WHO GOD SAYS YOU ARE: A Christian Understanding of Identity. By Klyne R. Snodgrass. Grand Rapids: Wm. B. Eerdmans Publishing Co., 2018. X + 246 pages.
The biblical story begins with God creating the earth and all that it contains. God begins by separating light from darkness, earth and sea, and then one by one the elements of the created order are added, culminating in the creation of humanity in the image of God—as male and female. With each act of creation God pronounced it good. That includes the creation of humanity, who are charged with being stewards of creation (Gen. 1). That God created humanity in God’s image is a reminder that we are who we are because of God’s actions (this is a theological statement not a scientific one). The two creation stories (Genesis 1 and 2) speak to the question of identity, a question that most of us ask regularly. Who am I? What is my purpose? What makes me who I am?
Klyne Snodgrass takes up these questions, suggesting that our identity is defined by God, who declares who we are. Snodgrass is not a psychologist or sociologist. He is a New Testament scholar teaching at North Park Theological Seminary. It is from that vantage point that he makes "the Bible is about identity." While the Bible addresses the identity and nature of God, it does so to help humans know what it means to be created in the image of God. Following John Calvin, Snodgrass writes that “you cannot know yourself without knowing the One in whose image you were created” (p. 2). In other words, Scripture helps us understand who we are. Who we are is different from vocation. It may include vocation, but it is much more than that. Now, one might respond that the Bible is about God not humanity. Barth, for instance, believed that Bultmann was too focused on anthropology and not enough about God. So, that is a question that must be wrestled with.
But, that question need not keep us from asking the anthropological question of identity. Snodgrass admits that the English word identity is not found in the Bible—there isn’t an exact equivalent in Greek or Hebrew—but the concept is present, because “life is about identity construction (p. 3). Snodgrass takes up this question of identity as an evangelical Christian and does so in conversation with the Bible. He believes that while we make choices about aspects of our identity, it is our God defined characteristics that represent who we are. Race, ethnicity, gender, etc. are of less importance than God's input. Now, I agree to a point, but at the same time, something was missing in the conversation -- that was recognition of white male privilege. It is easy for a white male (like me) to place gender and ethnicity in a secondary place, as I have lived with the privileges my gender and ethnicity provide. On the other hand, I agree that identity is not wrapped up in possessions, status, clothes, honors.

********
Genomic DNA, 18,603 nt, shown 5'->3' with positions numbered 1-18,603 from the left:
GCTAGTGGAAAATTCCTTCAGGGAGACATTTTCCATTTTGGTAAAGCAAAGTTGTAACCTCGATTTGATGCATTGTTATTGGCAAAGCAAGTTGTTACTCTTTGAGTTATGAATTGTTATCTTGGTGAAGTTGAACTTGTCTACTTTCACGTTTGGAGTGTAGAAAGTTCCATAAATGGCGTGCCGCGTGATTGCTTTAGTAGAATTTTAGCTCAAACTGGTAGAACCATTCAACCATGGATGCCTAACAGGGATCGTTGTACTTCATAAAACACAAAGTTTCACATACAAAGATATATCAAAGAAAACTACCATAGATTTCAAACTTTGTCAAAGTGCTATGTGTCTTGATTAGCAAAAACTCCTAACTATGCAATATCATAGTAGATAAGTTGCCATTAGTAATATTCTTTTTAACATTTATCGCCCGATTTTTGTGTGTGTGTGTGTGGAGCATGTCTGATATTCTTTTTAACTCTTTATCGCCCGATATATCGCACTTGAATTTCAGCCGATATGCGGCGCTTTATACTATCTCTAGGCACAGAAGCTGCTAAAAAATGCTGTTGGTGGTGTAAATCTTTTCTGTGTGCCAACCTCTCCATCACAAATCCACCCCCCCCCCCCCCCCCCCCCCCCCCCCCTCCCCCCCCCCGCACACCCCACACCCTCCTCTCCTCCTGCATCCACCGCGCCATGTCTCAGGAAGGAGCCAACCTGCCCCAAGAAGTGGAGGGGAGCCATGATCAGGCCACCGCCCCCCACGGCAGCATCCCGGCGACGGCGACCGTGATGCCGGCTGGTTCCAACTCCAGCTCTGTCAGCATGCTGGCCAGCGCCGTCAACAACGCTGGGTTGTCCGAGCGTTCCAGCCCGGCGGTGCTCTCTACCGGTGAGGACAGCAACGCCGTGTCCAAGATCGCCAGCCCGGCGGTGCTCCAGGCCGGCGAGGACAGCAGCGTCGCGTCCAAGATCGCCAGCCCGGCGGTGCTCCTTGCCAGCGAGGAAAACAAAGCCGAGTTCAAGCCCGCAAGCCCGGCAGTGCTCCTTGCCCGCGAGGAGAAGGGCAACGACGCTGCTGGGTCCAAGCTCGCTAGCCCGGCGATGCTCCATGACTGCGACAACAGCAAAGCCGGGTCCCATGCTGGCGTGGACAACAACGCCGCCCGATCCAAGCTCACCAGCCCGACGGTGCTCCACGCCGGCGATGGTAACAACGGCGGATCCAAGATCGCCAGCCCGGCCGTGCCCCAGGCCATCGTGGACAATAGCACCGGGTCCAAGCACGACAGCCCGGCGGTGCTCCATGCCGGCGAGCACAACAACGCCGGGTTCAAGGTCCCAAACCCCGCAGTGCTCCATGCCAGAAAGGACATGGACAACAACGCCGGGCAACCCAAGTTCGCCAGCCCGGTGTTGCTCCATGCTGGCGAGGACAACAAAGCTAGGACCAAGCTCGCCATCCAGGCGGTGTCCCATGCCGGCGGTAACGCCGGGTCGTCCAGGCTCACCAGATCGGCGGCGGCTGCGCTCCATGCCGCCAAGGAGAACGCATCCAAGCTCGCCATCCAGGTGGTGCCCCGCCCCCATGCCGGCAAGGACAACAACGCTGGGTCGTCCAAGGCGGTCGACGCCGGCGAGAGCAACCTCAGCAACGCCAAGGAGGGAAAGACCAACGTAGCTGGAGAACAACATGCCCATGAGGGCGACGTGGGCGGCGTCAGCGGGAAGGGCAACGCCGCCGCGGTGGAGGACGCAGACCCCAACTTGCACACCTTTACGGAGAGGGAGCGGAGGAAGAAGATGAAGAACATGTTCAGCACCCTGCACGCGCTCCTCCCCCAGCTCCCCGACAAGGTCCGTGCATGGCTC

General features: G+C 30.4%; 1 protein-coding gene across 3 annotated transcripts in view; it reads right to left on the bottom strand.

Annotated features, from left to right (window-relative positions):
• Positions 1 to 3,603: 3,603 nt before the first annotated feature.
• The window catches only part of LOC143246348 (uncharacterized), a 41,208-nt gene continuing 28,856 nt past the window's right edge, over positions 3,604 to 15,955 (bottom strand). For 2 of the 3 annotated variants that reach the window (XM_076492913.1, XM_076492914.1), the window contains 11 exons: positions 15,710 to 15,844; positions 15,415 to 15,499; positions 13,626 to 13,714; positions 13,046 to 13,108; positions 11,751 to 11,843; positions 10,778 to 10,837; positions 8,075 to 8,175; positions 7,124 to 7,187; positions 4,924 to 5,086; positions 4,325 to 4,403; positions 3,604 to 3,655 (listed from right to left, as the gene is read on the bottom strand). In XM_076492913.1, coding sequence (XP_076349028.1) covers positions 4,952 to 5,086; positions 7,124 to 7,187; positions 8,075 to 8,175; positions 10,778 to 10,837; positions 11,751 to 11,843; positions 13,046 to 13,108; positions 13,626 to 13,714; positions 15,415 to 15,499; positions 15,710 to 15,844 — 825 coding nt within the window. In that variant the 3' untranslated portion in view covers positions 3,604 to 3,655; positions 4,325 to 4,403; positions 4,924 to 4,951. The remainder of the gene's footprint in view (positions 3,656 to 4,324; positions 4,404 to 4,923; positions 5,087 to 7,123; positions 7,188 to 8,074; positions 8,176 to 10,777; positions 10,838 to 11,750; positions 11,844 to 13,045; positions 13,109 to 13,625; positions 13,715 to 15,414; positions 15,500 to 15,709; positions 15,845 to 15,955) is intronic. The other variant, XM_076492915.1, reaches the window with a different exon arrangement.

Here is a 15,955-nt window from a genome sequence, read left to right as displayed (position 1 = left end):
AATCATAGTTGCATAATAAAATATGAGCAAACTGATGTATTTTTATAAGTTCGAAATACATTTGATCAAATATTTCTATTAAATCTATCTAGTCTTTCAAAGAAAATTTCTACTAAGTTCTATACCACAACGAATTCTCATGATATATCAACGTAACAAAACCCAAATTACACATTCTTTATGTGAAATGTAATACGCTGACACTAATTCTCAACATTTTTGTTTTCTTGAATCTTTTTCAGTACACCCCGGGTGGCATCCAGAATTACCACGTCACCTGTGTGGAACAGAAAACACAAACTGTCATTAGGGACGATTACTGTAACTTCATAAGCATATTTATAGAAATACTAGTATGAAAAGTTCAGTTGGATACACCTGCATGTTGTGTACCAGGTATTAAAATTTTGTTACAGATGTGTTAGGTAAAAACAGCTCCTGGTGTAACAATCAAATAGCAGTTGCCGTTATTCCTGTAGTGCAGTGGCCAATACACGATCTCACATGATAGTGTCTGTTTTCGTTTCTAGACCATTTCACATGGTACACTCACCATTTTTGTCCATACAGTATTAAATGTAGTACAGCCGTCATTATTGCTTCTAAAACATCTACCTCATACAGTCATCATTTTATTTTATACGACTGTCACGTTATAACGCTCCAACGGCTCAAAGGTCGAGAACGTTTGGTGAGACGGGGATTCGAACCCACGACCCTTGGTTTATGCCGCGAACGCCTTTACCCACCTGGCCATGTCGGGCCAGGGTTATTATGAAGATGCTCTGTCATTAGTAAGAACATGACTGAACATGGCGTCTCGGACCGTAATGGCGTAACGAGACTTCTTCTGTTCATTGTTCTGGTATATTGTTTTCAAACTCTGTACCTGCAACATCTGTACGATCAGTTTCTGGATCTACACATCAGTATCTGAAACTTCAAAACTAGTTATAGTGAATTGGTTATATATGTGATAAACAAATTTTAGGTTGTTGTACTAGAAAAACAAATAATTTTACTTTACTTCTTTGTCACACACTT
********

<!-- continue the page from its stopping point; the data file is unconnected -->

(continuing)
Leaving those issues aside, we turn to the main point of the book, and that is the exploration of what Snodgrass are the nine factors of identity that "are true of all persons, regardless of their religion or lack thereof." (p. 10). While these factors cross religious lines, whether we believe or not in God, he looks at them from a Christian perspective. The nine factors start with the body (reminding us that we are bodies, dispelling the idea we are enfleshed souls). We are our history (the past: our past and that of family, etc. influence our lives). We are our relations (yes, we are formed by who we are in relation to). The same goes for commitments, actions, boundaries, the reality of change, and the future. Each of these factors contribute to our identity. We may choose elements, but some elements are not chosen (you can choose your friends, but generally not your family).
I found much of the book to be helpful. He is committed to engaging with seriousness the biblical story. He doesn't pretend to be a psychologist. He is what he is, and he brings that to bear to the question of identity, helping us come to grips with who we are in God's eye. I appreciated the reminder that we are our actions. He doesn't counsel perfection, but if you don't act like a Christian, you aren't a Christian. Saying you believe in Jesus is not a sufficient mark.
When one discusses identity race/ethnicity, gender, and sexual orientation are bound to come into the conversation. What straight males tend to ignore such questions, assuming (wrongly) that our experiences are normative. When it comes to reading scripture, we tend to use what we believe to be normative as our lens by which we read scripture and do our theology. In recent years the question of sexual orientation has come to the fore. For many in the church this is a difficult conversation. Evangelicals have, generally, taken a more conservative position, embracing what is understood to be traditional mores. Snodgrass is no different. For the most part he skirts the questions of sexual orientation and gender identity. Of course, many of us understand that we can no longer set aside the discussion. The cat is out of the bag. While he seems reticent to deal with sexual orientation directly, we see hints as to where comes out. One of the places we see this is in his translation of a passage from 1 Corinthians that scholars find unclear. Yet, he translates the passage as a condemnation of "a man having sex with a man." As the pastor of an open and affirming church with a brother who is gay, I must say that I disagree strongly with his reading of Scripture on this issue (and I hate to use that word since we’re talking about real people). While I find much of the book helpful, I believe his perspective on sexual orientation will limit his reach.
So, I found the book useful at many points. I'm not sure I agree that the Bible is preeminently about identity, but identity is one of the key issues of the faith. With the caveats mentioned above, I can recommend this for further conversation.